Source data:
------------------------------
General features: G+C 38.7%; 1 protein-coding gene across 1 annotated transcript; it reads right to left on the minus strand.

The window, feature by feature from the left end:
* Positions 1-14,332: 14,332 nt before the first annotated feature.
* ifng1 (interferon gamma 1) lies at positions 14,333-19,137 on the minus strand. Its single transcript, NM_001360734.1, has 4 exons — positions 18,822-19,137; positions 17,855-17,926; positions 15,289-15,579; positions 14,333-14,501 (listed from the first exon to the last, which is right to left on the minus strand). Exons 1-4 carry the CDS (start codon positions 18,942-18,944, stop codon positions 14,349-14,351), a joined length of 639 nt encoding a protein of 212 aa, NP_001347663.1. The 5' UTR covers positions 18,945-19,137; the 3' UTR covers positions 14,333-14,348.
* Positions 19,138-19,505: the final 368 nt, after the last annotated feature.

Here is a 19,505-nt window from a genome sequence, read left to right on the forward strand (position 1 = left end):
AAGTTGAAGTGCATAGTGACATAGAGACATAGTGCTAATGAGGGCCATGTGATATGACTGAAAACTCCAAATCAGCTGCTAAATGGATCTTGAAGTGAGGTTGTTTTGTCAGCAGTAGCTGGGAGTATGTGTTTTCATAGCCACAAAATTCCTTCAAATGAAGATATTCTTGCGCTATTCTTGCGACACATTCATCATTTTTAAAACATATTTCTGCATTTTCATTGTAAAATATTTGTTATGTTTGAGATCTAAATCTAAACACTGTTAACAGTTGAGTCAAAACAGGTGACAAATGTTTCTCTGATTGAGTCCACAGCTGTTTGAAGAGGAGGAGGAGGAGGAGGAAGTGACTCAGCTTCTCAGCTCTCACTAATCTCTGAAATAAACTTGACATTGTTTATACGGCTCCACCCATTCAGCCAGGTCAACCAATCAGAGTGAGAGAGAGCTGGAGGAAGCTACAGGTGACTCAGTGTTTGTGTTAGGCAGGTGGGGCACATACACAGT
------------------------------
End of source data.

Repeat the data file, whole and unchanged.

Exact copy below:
General features: G+C 38.7%; 1 protein-coding gene across 1 annotated transcript; it reads right to left on the minus strand.

The window, feature by feature from the left end:
* Positions 1-14,332: 14,332 nt before the first annotated feature.
* ifng1 (interferon gamma 1) lies at positions 14,333-19,137 on the minus strand. Its single transcript, NM_001360734.1, has 4 exons — positions 18,822-19,137; positions 17,855-17,926; positions 15,289-15,579; positions 14,333-14,501 (listed from the first exon to the last, which is right to left on the minus strand). Exons 1-4 carry the CDS (start codon positions 18,942-18,944, stop codon positions 14,349-14,351), a joined length of 639 nt encoding a protein of 212 aa, NP_001347663.1. The 5' UTR covers positions 18,945-19,137; the 3' UTR covers positions 14,333-14,348.
* Positions 19,138-19,505: the final 368 nt, after the last annotated feature.

Here is a 19,505-nt window from a genome sequence, read left to right on the forward strand (position 1 = left end):
AAGTTGAAGTGCATAGTGACATAGAGACATAGTGCTAATGAGGGCCATGTGATATGACTGAAAACTCCAAATCAGCTGCTAAATGGATCTTGAAGTGAGGTTGTTTTGTCAGCAGTAGCTGGGAGTATGTGTTTTCATAGCCACAAAATTCCTTCAAATGAAGATATTCTTGCGCTATTCTTGCGACACATTCATCATTTTTAAAACATATTTCTGCATTTTCATTGTAAAATATTTGTTATGTTTGAGATCTAAATCTAAACACTGTTAACAGTTGAGTCAAAACAGGTGACAAATGTTTCTCTGATTGAGTCCACAGCTGTTTGAAGAGGAGGAGGAGGAGGAGGAAGTGACTCAGCTTCTCAGCTCTCACTAATCTCTGAAATAAACTTGACATTGTTTATACGGCTCCACCCATTCAGCCAGGTCAACCAATCAGAGTGAGAGAGAGCTGGAGGAAGCTACAGGTGACTCAGTGTTTGTGTTAGGCAGGTGGGGCACATACACAGT